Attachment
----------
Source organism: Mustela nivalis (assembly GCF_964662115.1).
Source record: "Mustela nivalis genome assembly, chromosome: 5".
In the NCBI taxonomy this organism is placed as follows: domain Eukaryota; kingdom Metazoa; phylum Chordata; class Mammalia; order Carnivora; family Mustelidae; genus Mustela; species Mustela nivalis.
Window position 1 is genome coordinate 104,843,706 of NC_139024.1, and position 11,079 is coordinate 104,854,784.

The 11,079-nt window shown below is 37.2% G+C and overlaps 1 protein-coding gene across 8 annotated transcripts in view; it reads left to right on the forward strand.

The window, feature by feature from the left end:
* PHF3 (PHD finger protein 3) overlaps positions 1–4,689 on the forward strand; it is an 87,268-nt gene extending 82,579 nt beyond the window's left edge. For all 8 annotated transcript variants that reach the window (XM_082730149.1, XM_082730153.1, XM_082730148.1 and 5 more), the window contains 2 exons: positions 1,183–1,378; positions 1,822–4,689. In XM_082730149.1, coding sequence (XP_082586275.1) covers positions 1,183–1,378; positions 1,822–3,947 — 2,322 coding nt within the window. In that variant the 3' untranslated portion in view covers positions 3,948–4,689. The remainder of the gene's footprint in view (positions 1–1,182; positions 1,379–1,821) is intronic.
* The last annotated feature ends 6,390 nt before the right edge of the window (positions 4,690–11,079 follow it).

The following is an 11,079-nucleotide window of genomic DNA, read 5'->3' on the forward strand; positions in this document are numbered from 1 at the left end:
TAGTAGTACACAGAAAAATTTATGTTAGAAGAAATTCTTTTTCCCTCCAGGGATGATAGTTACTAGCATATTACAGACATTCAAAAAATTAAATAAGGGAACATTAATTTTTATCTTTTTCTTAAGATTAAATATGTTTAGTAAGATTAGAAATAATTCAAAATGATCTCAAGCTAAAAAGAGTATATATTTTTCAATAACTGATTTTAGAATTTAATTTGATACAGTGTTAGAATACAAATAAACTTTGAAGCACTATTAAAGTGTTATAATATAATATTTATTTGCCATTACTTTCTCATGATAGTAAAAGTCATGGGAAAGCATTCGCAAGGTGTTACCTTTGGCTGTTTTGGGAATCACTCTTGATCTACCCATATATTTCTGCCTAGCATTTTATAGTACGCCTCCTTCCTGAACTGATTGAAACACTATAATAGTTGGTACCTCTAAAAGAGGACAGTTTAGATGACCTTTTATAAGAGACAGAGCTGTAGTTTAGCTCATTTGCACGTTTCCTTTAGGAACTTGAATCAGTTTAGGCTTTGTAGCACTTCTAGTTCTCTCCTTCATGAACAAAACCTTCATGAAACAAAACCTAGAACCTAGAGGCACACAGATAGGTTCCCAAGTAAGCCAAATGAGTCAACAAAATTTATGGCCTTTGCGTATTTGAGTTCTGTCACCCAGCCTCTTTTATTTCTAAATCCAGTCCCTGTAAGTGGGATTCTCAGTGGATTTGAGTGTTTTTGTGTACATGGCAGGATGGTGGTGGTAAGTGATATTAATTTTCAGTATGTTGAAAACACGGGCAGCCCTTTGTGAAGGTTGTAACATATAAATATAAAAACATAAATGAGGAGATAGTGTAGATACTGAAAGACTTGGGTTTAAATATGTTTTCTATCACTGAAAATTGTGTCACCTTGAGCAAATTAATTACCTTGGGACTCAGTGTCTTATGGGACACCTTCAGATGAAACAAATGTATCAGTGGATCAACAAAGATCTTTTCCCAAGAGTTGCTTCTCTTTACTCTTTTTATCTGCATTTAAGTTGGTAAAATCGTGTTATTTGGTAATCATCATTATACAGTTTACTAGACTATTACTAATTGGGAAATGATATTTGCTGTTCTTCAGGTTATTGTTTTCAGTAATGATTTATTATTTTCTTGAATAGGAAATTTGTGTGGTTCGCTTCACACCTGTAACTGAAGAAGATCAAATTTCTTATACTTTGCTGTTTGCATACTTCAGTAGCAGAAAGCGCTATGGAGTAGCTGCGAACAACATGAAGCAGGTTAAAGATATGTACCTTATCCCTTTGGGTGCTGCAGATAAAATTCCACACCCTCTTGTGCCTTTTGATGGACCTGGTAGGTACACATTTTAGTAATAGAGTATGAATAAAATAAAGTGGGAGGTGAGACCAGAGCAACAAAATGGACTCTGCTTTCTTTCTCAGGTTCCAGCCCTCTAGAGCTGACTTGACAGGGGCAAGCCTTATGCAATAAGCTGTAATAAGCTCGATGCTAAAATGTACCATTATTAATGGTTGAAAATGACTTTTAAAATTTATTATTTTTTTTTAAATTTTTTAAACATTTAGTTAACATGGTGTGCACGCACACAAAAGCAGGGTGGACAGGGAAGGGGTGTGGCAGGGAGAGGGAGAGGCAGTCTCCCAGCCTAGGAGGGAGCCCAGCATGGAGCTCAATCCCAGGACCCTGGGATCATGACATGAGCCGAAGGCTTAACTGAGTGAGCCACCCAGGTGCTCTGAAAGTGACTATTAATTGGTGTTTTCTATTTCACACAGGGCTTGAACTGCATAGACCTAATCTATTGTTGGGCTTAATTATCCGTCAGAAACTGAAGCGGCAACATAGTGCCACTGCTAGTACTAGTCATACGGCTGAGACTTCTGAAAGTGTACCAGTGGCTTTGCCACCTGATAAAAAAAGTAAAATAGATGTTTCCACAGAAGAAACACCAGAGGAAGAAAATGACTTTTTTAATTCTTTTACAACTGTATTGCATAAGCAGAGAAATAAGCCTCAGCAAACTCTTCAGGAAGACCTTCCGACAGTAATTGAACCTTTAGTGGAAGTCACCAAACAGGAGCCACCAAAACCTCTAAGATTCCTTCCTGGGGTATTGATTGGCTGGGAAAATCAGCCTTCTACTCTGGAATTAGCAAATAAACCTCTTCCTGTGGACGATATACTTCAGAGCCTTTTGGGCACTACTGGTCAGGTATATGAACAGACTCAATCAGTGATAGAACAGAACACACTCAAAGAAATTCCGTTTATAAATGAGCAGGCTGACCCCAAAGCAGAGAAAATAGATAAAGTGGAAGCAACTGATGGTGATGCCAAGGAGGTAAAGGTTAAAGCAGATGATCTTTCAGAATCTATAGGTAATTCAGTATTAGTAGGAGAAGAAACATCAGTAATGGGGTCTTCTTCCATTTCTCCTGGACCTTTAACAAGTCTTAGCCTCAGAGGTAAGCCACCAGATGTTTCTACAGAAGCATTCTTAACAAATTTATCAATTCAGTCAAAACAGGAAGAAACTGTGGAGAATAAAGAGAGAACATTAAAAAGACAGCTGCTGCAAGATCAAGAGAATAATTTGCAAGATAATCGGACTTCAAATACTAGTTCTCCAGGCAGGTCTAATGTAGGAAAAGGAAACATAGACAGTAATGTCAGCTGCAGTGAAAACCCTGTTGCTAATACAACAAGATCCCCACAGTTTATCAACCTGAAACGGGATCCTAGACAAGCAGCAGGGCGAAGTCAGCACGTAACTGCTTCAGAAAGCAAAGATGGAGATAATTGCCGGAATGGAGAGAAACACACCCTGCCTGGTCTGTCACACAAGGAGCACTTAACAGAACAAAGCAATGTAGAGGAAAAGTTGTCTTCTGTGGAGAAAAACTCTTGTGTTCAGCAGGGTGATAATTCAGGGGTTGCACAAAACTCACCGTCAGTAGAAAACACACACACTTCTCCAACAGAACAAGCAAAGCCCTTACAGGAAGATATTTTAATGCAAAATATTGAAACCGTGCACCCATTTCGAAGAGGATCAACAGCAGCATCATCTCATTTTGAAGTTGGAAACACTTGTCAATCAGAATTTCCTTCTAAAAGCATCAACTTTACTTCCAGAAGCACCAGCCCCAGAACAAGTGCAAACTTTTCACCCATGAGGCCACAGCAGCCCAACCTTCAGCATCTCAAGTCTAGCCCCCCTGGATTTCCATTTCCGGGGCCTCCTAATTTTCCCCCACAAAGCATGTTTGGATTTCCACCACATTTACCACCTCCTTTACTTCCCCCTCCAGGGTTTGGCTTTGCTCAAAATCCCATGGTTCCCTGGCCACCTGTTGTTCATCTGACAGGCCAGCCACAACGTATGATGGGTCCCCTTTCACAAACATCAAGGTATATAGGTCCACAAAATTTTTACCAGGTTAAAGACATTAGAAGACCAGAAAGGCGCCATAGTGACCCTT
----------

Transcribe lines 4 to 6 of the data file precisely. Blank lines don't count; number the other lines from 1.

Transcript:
Window position 1 is genome coordinate 104,843,706 of NC_139024.1, and position 11,079 is coordinate 104,854,784.

The 11,079-nt window shown below is 37.2% G+C and overlaps 1 protein-coding gene across 8 annotated transcripts in view; it reads left to right on the forward strand.

The window, feature by feature from the left end: